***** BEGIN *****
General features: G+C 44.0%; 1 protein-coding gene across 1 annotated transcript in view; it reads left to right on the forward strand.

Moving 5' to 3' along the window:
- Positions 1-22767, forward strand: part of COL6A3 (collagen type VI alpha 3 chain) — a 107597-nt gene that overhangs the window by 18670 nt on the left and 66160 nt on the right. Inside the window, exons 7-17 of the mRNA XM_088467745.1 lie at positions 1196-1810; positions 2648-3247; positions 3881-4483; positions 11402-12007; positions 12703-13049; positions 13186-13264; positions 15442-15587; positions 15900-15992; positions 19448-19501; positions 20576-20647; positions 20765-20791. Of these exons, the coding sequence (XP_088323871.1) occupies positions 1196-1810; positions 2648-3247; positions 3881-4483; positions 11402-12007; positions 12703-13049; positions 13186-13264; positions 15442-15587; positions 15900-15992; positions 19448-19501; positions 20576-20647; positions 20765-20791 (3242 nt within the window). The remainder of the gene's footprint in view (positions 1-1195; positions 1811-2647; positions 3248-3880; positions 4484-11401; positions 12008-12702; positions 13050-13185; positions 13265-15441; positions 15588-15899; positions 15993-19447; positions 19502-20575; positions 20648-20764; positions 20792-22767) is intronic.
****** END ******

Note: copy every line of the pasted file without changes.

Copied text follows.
General features: G+C 44.0%; 1 protein-coding gene across 1 annotated transcript in view; it reads left to right on the forward strand.

Moving 5' to 3' along the window:
- Positions 1-22767, forward strand: part of COL6A3 (collagen type VI alpha 3 chain) — a 107597-nt gene that overhangs the window by 18670 nt on the left and 66160 nt on the right. Inside the window, exons 7-17 of the mRNA XM_088467745.1 lie at positions 1196-1810; positions 2648-3247; positions 3881-4483; positions 11402-12007; positions 12703-13049; positions 13186-13264; positions 15442-15587; positions 15900-15992; positions 19448-19501; positions 20576-20647; positions 20765-20791. Of these exons, the coding sequence (XP_088323871.1) occupies positions 1196-1810; positions 2648-3247; positions 3881-4483; positions 11402-12007; positions 12703-13049; positions 13186-13264; positions 15442-15587; positions 15900-15992; positions 19448-19501; positions 20576-20647; positions 20765-20791 (3242 nt within the window). The remainder of the gene's footprint in view (positions 1-1195; positions 1811-2647; positions 3248-3880; positions 4484-11401; positions 12008-12702; positions 13050-13185; positions 13265-15441; positions 15588-15899; positions 15993-19447; positions 19502-20575; positions 20648-20764; positions 20792-22767) is intronic.